friendship with Arthur. He asked Clemens to write to Grant, but Clemens
would hear of nothing less than a call on the General, during which the
matter would be presented to him in person. Howells relates how the
three of them lunched together, in a little room just out of the office,
on baked beans and coffee, brought in from some near-by restaurant:
The baked beans and coffee were of about the railroad-refreshment
quality; but eating them with Grant was like sitting down to baked
beans and coffee with Julius Caesar, or Alexander, or some other
great Plutarchan captain.
Clemens, also recalling the interview, once added some interesting
"I asked Grant if he wouldn't write a word on a card which Howells could
carry to Washington and hand to the President. But, as usual, General
Grant was his natural self--that is to say, ready and determined to do a
great deal more for you than you could possibly ask him to do. He said
he was going to Washington in a couple of days to dine with the
President, and he would speak to him himself on the subject and make it a
personal matter. Grant was in the humor to talk--he was always in a
humor to talk when no strangers were present--he forced us to stay and
take luncheon in a private room, and continued to talk all the time. It
was baked beans, but how 'he sits and towers,' Howells said, quoting
Dame. Grant remembered 'Squibob' Derby (John Phoenix) at West Point very
well. He said that Derby was always drawing caricatures of the
professors and playing jokes on every body. He told a thing which I had
heard before but had never seen in print. A professor questioning a
class concerning certain particulars of a possible siege said, 'Suppose a
thousand men are besieging a fortress whose equipment of provisions is
so-and-so; it is a military axiom that at the end of forty-five days the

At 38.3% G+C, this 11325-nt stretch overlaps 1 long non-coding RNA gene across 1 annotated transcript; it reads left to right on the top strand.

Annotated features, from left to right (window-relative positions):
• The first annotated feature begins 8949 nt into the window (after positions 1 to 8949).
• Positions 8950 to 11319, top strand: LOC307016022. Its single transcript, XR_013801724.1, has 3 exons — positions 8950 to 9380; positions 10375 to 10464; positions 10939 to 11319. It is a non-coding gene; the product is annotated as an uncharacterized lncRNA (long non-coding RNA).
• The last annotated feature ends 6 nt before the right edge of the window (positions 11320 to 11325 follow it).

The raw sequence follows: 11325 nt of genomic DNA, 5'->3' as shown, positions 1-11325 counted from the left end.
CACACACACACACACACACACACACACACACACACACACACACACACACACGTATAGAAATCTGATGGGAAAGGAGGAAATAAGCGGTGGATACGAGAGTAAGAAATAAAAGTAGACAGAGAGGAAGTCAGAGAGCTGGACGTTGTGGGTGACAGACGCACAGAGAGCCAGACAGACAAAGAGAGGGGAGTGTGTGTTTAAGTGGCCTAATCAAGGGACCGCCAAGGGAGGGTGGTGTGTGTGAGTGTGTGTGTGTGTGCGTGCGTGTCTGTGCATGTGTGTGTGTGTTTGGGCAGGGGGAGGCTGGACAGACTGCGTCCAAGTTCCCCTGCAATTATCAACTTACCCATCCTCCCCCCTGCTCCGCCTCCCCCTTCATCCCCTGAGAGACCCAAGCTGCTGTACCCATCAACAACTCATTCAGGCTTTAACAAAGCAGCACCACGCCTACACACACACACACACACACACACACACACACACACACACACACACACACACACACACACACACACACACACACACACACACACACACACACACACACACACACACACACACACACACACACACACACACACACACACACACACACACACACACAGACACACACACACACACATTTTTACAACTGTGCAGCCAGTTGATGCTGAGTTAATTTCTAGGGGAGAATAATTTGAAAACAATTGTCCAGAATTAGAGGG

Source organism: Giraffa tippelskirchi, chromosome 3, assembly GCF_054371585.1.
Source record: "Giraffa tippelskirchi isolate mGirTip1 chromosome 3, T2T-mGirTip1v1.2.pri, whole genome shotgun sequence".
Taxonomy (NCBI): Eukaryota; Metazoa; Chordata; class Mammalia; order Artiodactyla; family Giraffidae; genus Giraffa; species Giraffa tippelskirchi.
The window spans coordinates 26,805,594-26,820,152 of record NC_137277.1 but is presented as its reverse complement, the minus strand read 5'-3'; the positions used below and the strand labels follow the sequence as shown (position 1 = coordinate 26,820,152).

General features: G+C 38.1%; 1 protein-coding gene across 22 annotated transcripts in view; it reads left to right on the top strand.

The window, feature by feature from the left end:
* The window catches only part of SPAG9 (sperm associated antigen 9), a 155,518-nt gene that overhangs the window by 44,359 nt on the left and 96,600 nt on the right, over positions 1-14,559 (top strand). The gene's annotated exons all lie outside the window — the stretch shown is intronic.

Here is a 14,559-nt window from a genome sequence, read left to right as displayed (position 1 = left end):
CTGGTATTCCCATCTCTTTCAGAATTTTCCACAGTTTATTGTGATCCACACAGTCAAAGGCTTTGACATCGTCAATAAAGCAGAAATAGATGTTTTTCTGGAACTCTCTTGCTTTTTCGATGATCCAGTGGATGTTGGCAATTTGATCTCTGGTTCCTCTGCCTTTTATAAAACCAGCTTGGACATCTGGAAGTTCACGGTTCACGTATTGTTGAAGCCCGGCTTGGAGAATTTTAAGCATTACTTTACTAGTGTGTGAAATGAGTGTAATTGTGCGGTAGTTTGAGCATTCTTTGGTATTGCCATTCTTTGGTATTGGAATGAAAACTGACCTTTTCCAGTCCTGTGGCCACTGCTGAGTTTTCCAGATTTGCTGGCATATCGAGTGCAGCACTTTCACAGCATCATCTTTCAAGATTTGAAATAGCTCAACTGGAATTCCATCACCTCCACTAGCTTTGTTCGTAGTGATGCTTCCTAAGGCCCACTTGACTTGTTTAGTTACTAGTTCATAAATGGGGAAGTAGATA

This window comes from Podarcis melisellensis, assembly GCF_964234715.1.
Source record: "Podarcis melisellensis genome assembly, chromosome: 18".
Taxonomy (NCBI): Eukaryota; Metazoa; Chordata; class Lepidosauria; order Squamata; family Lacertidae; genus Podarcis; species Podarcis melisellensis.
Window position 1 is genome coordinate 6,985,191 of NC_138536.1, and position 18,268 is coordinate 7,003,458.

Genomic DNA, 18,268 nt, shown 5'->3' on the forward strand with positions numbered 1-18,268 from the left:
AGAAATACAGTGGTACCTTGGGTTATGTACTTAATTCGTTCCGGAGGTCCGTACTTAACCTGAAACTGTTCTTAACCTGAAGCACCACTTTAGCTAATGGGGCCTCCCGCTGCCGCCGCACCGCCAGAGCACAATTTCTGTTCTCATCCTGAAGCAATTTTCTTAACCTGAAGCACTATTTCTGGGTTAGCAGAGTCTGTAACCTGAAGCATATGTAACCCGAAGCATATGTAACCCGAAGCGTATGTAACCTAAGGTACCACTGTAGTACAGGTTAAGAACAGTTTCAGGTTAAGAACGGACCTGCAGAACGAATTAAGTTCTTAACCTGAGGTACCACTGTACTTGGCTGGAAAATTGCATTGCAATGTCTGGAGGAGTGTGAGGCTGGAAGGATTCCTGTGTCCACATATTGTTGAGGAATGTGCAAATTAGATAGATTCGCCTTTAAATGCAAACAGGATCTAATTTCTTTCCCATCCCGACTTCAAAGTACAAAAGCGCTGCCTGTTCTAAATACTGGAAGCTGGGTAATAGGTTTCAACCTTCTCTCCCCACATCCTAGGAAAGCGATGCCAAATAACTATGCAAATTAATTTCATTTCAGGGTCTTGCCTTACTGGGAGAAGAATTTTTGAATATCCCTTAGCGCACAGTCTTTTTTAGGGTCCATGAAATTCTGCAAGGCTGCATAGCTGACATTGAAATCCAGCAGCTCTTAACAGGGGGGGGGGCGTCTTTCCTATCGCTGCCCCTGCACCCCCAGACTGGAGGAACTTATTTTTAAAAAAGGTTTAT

fort will surrender. Now, young men, if any of you were in command of
such a fortress, how would you proceed?'
"Derby held up his hand in token that he had an answer for that question.
He said, 'I would march out, let the enemy in, and at the end of forty-
five days I would change places with him.'
"I tried hard, during that interview, to get General Grant to agree to
write his personal memoirs for publication, but he wouldn't listen to the
suggestion. His inborn diffidence made him shrink from voluntarily
coming before the public and placing himself under criticism as an
author. He had no confidence in his ability to write well; whereas we
all know now that he possessed an admirable literary gift and style. He
was also sure that the book would have no sale, and of course that would
be a humility too. I argued that the book would have an enormous sale,
and that out of my experience I could save him from making unwise
contracts with publishers, and would have the contract arranged in such a
way that they could not swindle him, but he said he had no necessity for
any addition to his income. Of course he could not foresee that he was
camping on a volcano; that as Ward's partner he was a ruined man even
then, and of course I had no suspicion that in four years from that time
I would become his publisher. He would not agree to write his memoirs.
He only said that some day he would make very full notes and leave them
behind him, and then if his children chose to make them into a book they
could do so. We came away then. He fulfilled his promise entirely
concerning Howells's father, who held his office until he resigned of his